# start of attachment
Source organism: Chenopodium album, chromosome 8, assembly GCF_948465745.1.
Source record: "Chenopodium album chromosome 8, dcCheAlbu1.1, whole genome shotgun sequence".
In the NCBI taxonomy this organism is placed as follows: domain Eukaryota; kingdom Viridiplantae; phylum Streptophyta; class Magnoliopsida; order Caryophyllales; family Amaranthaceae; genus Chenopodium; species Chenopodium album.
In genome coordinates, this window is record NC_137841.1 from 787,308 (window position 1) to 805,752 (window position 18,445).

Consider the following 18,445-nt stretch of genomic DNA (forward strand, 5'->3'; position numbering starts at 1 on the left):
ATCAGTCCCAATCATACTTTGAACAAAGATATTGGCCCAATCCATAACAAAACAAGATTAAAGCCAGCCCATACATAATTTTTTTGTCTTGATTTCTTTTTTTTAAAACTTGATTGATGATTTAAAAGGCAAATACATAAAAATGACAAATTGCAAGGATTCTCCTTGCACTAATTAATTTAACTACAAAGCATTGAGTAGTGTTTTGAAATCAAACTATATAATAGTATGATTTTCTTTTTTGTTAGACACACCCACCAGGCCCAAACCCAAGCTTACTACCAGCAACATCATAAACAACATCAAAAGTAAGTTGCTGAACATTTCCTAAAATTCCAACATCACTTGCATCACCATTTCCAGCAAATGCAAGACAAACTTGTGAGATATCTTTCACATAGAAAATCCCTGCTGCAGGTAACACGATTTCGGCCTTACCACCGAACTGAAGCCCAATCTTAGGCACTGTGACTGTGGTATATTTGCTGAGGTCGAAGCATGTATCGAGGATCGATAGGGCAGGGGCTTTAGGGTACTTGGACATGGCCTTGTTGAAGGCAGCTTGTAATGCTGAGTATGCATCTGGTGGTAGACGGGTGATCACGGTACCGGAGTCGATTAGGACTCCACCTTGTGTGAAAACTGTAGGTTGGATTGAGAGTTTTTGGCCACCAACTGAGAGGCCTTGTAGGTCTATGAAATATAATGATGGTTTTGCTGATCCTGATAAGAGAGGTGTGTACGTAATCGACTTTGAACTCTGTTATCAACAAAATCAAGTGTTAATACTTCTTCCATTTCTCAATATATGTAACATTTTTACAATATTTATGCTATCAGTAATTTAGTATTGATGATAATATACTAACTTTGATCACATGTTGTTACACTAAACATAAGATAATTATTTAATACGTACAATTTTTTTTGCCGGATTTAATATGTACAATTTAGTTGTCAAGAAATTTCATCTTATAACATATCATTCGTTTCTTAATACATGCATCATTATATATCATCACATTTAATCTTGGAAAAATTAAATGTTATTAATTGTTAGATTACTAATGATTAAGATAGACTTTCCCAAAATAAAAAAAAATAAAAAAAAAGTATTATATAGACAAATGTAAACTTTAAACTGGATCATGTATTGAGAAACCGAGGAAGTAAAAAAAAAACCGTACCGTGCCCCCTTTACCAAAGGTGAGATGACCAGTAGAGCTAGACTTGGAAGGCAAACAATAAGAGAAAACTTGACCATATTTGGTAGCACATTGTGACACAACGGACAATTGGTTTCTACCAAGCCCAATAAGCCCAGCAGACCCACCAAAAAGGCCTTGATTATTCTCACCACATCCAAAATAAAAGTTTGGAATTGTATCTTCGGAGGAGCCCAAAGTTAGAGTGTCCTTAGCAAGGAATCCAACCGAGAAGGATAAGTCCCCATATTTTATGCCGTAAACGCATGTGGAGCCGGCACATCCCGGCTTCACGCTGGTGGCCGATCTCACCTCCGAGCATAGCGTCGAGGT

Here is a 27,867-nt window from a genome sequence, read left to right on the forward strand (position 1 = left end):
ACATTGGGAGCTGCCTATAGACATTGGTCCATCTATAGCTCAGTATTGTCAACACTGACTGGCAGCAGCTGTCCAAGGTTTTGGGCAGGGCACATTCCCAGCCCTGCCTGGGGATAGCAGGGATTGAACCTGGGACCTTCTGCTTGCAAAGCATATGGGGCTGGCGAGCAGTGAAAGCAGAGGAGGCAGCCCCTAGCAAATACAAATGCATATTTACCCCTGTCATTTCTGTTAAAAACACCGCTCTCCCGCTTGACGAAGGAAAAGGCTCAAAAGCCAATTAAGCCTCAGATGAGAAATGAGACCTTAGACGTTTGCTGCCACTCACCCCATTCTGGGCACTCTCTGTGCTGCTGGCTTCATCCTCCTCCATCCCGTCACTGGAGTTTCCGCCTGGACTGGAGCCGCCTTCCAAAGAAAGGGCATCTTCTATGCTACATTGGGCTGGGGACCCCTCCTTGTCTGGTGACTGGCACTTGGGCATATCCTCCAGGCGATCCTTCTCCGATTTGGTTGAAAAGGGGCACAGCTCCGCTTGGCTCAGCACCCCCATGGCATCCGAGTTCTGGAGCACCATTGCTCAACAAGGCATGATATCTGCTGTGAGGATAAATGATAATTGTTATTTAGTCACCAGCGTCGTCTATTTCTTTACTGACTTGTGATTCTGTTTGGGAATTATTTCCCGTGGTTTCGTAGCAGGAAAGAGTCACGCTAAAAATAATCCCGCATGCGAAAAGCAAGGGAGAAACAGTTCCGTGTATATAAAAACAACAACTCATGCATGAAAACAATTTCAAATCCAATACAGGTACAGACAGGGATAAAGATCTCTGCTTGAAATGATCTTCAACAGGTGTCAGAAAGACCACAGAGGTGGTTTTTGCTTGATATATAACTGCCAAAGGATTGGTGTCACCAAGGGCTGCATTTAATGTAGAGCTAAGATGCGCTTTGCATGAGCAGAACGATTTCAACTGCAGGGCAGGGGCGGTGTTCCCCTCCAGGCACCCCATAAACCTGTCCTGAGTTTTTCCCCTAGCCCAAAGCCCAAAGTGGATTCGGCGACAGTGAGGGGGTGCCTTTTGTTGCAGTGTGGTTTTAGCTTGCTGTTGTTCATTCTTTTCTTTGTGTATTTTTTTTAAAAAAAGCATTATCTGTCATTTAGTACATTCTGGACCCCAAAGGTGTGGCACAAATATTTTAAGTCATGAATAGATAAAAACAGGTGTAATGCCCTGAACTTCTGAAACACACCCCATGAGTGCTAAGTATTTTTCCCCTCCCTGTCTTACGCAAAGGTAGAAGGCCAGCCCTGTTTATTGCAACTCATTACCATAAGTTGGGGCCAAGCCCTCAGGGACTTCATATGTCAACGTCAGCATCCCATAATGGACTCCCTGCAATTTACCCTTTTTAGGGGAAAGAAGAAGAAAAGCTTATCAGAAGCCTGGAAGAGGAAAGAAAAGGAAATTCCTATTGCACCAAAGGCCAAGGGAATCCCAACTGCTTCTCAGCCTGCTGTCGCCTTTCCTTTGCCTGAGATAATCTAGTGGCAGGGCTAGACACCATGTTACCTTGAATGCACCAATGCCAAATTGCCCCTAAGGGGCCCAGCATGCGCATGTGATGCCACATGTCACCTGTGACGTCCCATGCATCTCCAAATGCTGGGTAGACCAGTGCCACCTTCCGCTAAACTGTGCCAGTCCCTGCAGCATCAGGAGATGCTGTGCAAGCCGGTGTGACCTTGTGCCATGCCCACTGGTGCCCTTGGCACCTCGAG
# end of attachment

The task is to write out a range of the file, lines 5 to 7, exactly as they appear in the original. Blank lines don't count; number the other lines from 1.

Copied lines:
Consider the following 18,445-nt stretch of genomic DNA (forward strand, 5'->3'; position numbering starts at 1 on the left):
ATCAGTCCCAATCATACTTTGAACAAAGATATTGGCCCAATCCATAACAAAACAAGATTAAAGCCAGCCCATACATAATTTTTTTGTCTTGATTTCTTTTTTTTAAAACTTGATTGATGATTTAAAAGGCAAATACATAAAAATGACAAATTGCAAGGATTCTCCTTGCACTAATTAATTTAACTACAAAGCATTGAGTAGTGTTTTGAAATCAAACTATATAATAGTATGATTTTCTTTTTTGTTAGACACACCCACCAGGCCCAAACCCAAGCTTACTACCAGCAACATCATAAACAACATCAAAAGTAAGTTGCTGAACATTTCCTAAAATTCCAACATCACTTGCATCACCATTTCCAGCAAATGCAAGACAAACTTGTGAGATATCTTTCACATAGAAAATCCCTGCTGCAGGTAACACGATTTCGGCCTTACCACCGAACTGAAGCCCAATCTTAGGCACTGTGACTGTGGTATATTTGCTGAGGTCGAAGCATGTATCGAGGATCGATAGGGCAGGGGCTTTAGGGTACTTGGACATGGCCTTGTTGAAGGCAGCTTGTAATGCTGAGTATGCATCTGGTGGTAGACGGGTGATCACGGTACCGGAGTCGATTAGGACTCCACCTTGTGTGAAAACTGTAGGTTGGATTGAGAGTTTTTGGCCACCAACTGAGAGGCCTTGTAGGTCTATGAAATATAATGATGGTTTTGCTGATCCTGATAAGAGAGGTGTGTACGTAATCGACTTTGAACTCTGTTATCAACAAAATCAAGTGTTAATACTTCTTCCATTTCTCAATATATGTAACATTTTTACAATATTTATGCTATCAGTAATTTAGTATTGATGATAATATACTAACTTTGATCACATGTTGTTACACTAAACATAAGATAATTATTTAATACGTACAATTTTTTTTGCCGGATTTAATATGTACAATTTAGTTGTCAAGAAATTTCATCTTATAACATATCATTCGTTTCTTAATACATGCATCATTATATATCATCACATTTAATCTTGGAAAAATTAAATGTTATTAATTGTTAGATTACTAATGATTAAGATAGACTTTCCCAAAATAAAAAAAAATAAAAAAAAAGTATTATATAGACAAATGTAAACTTTAAACTGGATCATGTATTGAGAAACCGAGGAAGTAAAAAAAAAACCGTACCGTGCCCCCTTTACCAAAGGTGAGATGACCAGTAGAGCTAGACTTGGAAGGCAAACAATAAGAGAAAACTTGACCATATTTGGTAGCACATTGTGACACAACGGACAATTGGTTTCTACCAAGCCCAATAAGCCCAGCAGACCCACCAAAAAGGCCTTGATTATTCTCACCACATCCAAAATAAAAGTTTGGAATTGTATCTTCGGAGGAGCCCAAAGTTAGAGTGTCCTTAGCAAGGAATCCAACCGAGAAGGATAAGTCCCCATATTTTATGCCGTAAACGCATGTGGAGCCGGCACATCCCGGCTTCACGCTGGTGGCCGATCTCACCTCCGAGCATAGCGTCGAGGT

Here is a 27,867-nt window from a genome sequence, read left to right on the forward strand (position 1 = left end):